Many families are juggling the daily routine of work, schoolwork, three meals at home, cleaning, laundry, yard work, and everything else.  It is quite overwhelming to suddenly have to manage all of this.  So how do you help maintain everyone’s sanity and make the days go as smoothly as possible?  Here are some tricks to help.

One of the easiest and most impactful things you do is create a structure for the day.  If possible, have areas where certain activities take place, a daily schedule, rules, and reinforcement charts.  My son always does his homework on the computer in the same place.  When it is time to do homework, he just automatically goes there and it makes the transition to doing homework so much easier.

Another way to include daily structure can be to implement a daily schedule.  Initially, it can feel overwhelming trying to figure out where to begin and how to develop a schedule for everything.  Luckily, there are a number of online resources and many that are even free!  Little Puddins offers free visual schedules, which are great for all children, but especially for young children and children with disabilities. When developing a schedule, try not to make it too complicated.  If you try to schedule every last activity or detail, you will set yourself up to frequently deviate from the schedule.  Try to put blocks for general activities (e.g., outside time, academics, lunch, snack, screen time, etc.).  This will allow some flexibility from day-to-day but keep a structure.  All children thrive off of having consistent structure and knowing what to expect.  This will minimize (not completely eliminate) acting out behavior related to the next activity of the day.   It won’t be a surprise what happens when day to day and catch them off guard, they will know when each activity is going to happen each day.

If your child is like mine, they need to know the rules and be reinforced for following them.  My son is highly motivated by being able to earn things, even if it is something very small.  We implement reinforcement charts for him based off of behaviors he is struggling with or family rules we need him to follow.  It can be fluid and change as necessary, which is really helpful.  It is best to develop this with your child, that helps get buy-in from them.  I create charts that have a theme of interest to him. Free Printable Behavioral Charts has a number of different charts that are free to download and have different themes and formats. This website also has other great resources, including chore charts, charts for various daily activities (e.g., brushing teeth, pet care, etc.), potty training, anxiety, anger, and much more.  Once you create the chart and what the expectations are with your child, it is very important you be consistent with it.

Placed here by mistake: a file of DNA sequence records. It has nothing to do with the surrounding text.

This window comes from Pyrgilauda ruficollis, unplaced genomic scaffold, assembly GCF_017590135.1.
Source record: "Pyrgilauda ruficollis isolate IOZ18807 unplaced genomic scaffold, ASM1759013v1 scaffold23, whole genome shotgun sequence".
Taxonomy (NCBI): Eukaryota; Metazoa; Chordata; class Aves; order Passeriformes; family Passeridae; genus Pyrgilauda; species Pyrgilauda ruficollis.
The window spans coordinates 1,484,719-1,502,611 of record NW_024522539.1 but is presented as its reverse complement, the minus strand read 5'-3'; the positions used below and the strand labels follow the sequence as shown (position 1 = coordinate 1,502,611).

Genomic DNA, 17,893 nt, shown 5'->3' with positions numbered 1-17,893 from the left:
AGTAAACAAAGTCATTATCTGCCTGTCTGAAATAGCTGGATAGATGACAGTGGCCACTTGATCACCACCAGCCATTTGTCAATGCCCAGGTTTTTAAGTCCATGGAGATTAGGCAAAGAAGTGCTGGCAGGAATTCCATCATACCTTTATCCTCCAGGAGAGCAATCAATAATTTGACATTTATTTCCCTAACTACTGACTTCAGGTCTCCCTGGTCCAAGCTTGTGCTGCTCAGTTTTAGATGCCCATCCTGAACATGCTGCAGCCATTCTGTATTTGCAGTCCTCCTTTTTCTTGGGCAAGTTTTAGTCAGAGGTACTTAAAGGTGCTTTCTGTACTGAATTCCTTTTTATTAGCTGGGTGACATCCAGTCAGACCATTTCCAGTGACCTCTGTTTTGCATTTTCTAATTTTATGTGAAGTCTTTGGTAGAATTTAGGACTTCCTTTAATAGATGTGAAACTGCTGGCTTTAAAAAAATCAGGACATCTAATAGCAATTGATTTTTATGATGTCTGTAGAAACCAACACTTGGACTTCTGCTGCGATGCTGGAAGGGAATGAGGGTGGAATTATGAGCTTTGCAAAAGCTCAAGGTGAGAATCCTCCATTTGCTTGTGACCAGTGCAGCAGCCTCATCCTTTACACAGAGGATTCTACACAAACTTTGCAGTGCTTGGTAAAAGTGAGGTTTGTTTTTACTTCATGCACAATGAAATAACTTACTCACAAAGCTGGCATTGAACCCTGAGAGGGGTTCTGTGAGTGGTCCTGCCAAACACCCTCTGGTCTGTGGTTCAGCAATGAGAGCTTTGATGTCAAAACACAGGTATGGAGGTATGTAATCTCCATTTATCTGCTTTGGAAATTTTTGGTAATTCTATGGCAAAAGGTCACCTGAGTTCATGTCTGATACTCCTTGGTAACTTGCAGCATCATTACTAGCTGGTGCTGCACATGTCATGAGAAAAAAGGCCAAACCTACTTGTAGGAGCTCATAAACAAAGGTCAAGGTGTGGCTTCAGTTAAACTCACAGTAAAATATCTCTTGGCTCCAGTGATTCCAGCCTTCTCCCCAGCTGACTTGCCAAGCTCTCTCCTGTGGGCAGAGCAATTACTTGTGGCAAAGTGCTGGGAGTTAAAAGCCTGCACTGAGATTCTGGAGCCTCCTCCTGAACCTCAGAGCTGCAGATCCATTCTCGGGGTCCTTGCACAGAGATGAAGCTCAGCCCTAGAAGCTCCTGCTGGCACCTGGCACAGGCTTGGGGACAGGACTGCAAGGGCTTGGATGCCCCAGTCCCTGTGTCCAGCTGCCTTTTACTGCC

It can also help to get flexible and creative with teaching certain concepts.  Academic time doesn’t have to be quizzing them on their letters or math facts.  You can go for a walk and ask them to name things they see and then tell you what the first letter of the word is or spell out the word.  You could have them go on a scavenger hunt around your house and find five items that all start with a certain letter, are a certain color, or that all rhyme.  When playing with sidewalk chalk, you can easily practice colors and letters.  Try to make learning fun and less conventional when you can.  It will make learning a lot easier for your kids and you.

Another way to help if you have multiple kids at home is to have them do activities with each other.  Let them read to each other or practice the concepts they are learning with each other.  My niece who is 8 created flashcards and homemade learning materials for her 4-year-old sister.  She gives her a “lesson” every day to teach her how to read.  The younger sister has advanced so much in her reading skills and the older sister has a sense of pride for what she has done.  It has also made the day to day so much easier on my sister and brother-in-law.

Hopefully, some of these ideas will help all of you who are teaching your kids at home right now.  My final thought is to give yourself some slack.  If you don’t get every assignment for your 3rd grader done, if the laundry doesn’t get folded and put away immediately, or if there are dirty dishes in the sink overnight it is ok.  I’m with you that it doesn’t feel ok when our expectation on ourselves is to get those things done, but in the big picture of everything going on right now and everything you are taking on it ultimately is ok.  Hang in there!